Location: Yarimizu 401, Hachiouji-shi, Tokyo, 192-0375
From the Edo Period until the beginning of the Meiji Period there was a trade road connecting Yokohama to Kanagawa. Sellers sold their silk, and it came to be known as the Silk Road. One stopover on the way was called Douryoudou, a temple. Now nothing remains but the stone stairs and monuments, and the foundation stones of the temple.
Rumours of ghosts first started appearing near the end of the Showa Period. In 1963, an old nun working at the temple was killed by a thief. Her body was found at 5.20 am on the morning of September 10th, 1963. The room she was discovered in was covered in blood, and there was evidence of knife-like wounds in her throat and chest. A zabuton cushion was placed over her face and the room was in disarray. Police believed the motive for the crime to be the money she kept on the premises, which was missing. After the nun was killed, the temple became abandoned with no-one to run it. In 1983, the abandoned temple was set on fire and burned to the ground, becoming the Douryoudou Ato (Douryoudou Remains).
10 years after the nun’s murder, on September 6th, 1973, a family of four was found drowned on a beach in Izucho, Shizuoka Prefecture. The family’s personal items were found on a nearby rock wall, including a note indicating their suicide. The father of the family turned out to be a university professor, which sent the media into a frenzy. When the police investigated further, they discovered the horrific crime he had committed in life that led to his entire family’s suicide.
It was discovered that the professor had killed one of his own students, who he had been having an affair with. He buried her body near his holiday house in Hachiouji, close to Douryoudou, and by the time her body was found she had become mummified. Now, the holiday house was located a few kilometres away from Douryoudou, so strictly speaking, the incident had nothing to do with the area, but with the nun’s death 10 years earlier, the media were looking for a story they could sell, so they connected the murders and a legend began. The holiday house itself is now a Christian church.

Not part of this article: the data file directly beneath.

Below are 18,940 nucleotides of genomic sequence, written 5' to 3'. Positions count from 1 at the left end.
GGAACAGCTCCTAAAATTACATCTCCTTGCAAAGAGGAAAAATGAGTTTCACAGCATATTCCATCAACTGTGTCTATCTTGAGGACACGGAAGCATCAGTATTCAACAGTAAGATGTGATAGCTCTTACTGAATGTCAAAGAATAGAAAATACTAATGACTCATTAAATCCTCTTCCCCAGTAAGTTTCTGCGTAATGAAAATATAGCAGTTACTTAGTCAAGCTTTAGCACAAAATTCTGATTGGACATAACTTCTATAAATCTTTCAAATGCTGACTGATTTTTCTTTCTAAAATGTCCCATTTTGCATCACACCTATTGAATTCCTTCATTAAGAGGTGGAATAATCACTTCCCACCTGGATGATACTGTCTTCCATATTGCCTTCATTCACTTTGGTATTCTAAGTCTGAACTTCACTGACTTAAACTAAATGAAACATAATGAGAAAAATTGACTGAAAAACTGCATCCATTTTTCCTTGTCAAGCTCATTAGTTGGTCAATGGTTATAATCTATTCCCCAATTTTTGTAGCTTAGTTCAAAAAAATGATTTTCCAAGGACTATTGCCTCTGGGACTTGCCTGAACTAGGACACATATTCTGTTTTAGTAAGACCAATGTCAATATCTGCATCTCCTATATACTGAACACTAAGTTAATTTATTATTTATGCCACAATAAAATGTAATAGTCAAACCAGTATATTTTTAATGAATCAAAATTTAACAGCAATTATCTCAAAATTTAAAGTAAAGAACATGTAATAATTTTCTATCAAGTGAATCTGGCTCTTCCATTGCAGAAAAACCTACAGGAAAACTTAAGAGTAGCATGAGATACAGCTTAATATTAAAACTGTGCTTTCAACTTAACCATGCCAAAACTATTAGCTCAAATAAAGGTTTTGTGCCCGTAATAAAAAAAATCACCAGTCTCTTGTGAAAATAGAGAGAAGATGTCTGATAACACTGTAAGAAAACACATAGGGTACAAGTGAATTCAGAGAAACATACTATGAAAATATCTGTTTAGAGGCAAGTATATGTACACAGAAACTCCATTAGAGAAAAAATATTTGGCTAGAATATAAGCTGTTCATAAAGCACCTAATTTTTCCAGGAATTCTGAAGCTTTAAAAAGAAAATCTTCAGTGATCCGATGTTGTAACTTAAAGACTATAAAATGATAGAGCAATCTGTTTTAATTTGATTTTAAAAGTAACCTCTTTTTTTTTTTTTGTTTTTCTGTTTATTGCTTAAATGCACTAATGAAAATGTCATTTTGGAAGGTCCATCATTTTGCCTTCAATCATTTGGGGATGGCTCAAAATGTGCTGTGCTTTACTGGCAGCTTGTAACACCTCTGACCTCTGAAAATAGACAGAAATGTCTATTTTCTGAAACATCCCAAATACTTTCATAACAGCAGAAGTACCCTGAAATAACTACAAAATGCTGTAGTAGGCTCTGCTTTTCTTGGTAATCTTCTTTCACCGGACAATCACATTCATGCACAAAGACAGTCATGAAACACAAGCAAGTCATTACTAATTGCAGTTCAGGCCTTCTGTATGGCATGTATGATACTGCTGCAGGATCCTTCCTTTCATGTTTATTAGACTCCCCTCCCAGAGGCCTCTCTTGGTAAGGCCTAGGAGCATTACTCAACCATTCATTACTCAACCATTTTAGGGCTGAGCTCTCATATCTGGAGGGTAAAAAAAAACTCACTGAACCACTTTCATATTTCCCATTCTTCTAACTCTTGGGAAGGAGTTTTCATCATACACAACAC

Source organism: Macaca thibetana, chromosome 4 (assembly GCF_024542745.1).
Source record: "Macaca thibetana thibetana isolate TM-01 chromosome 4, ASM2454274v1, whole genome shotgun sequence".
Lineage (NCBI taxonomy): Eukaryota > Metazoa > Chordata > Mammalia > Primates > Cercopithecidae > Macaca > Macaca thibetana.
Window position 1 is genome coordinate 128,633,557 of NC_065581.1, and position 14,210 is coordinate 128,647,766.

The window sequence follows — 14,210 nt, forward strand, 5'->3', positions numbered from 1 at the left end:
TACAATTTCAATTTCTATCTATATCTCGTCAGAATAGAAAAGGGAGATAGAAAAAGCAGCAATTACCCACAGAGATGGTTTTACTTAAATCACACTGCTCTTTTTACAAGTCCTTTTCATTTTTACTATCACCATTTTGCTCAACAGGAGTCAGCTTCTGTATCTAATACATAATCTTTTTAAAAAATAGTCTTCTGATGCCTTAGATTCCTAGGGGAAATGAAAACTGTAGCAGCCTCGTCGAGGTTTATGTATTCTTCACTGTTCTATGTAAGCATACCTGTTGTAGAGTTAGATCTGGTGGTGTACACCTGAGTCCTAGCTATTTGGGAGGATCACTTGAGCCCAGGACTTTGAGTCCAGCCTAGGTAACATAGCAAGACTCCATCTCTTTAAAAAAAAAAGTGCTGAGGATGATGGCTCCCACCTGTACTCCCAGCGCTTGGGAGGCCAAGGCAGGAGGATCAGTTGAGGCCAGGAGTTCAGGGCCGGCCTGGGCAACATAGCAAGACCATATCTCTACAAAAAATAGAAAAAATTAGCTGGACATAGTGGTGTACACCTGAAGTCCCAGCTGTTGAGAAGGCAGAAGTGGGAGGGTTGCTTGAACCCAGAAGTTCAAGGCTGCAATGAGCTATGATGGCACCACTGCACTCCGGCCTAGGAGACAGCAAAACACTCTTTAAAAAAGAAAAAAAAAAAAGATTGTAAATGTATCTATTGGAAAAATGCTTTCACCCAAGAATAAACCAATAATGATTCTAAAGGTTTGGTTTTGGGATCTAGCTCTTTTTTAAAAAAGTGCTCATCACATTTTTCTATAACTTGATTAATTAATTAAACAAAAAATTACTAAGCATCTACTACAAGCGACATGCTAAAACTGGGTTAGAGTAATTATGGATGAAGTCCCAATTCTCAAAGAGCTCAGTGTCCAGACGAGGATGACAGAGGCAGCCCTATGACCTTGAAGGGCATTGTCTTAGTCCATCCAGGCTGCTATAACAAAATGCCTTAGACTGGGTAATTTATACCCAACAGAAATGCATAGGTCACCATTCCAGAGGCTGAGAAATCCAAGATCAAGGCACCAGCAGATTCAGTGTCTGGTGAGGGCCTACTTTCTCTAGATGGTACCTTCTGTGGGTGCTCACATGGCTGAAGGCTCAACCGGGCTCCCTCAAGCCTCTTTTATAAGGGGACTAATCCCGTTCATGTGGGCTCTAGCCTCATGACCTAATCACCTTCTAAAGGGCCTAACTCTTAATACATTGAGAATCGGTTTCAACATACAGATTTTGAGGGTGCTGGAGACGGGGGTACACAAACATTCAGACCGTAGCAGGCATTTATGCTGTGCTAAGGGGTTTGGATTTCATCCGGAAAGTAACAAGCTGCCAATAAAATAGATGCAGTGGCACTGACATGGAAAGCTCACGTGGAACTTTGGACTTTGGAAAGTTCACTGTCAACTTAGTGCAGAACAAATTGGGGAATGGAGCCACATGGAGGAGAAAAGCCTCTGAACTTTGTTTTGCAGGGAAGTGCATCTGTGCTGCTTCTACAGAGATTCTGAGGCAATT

Ever since these two incidents, rumours of ghosts in the area have flourished, and it has become one of the most famous ghost spots in the West Tokyo area. People say you can hear the old nun’s sobbing, and she often shows up in photos taken in the area as well. People have also mentioned they can hear footsteps that aren’t their own when walking around the area. The university student’s ghost appears quite frequently as well.
One of the stone statues on the grounds was also the basis for the famous ghost story “Kubinashi Jizo,” (Headless Jizo) although the head has been repaired since then. It’s said that the delinquents who originally trashed the statue arrived in a white car, so those who travel to the area in a white car will be cursed. Those who touch the statue may also be cursed. The area became so famous that to this day groups of troublemakers make their way to the site in an attempt to vandalise the Jizo statue.
But that’s not all. Douryoudou Ato is also famous for yet another urban legend, this time a yokai; Hitotsume Kozo, the one-eyed goblin. It’s said that every year on December 8th, the Hitotsume Kozo appears to wreak havoc on the nearby villages. People hang bamboo baskets in front of their house to protect themselves from him. Records of this custom can be found in Hachiouji folklore and also in official records from the Silk Road.
Yamaguchi Bintarou, an occult researcher, went to Douryoudou Ato on December 8th, 2014, to shed some more light on this Hitosume Kozo legend, but unfortunately never came across him. In fact, he discovered most people had never heard of the legend and not one house hung a bamboo basket out the front. The only evidence he discovered was from an old man, born in the Taisho Period, who told him that when he was a child, his family used to hang a bamboo basket out the front of their house.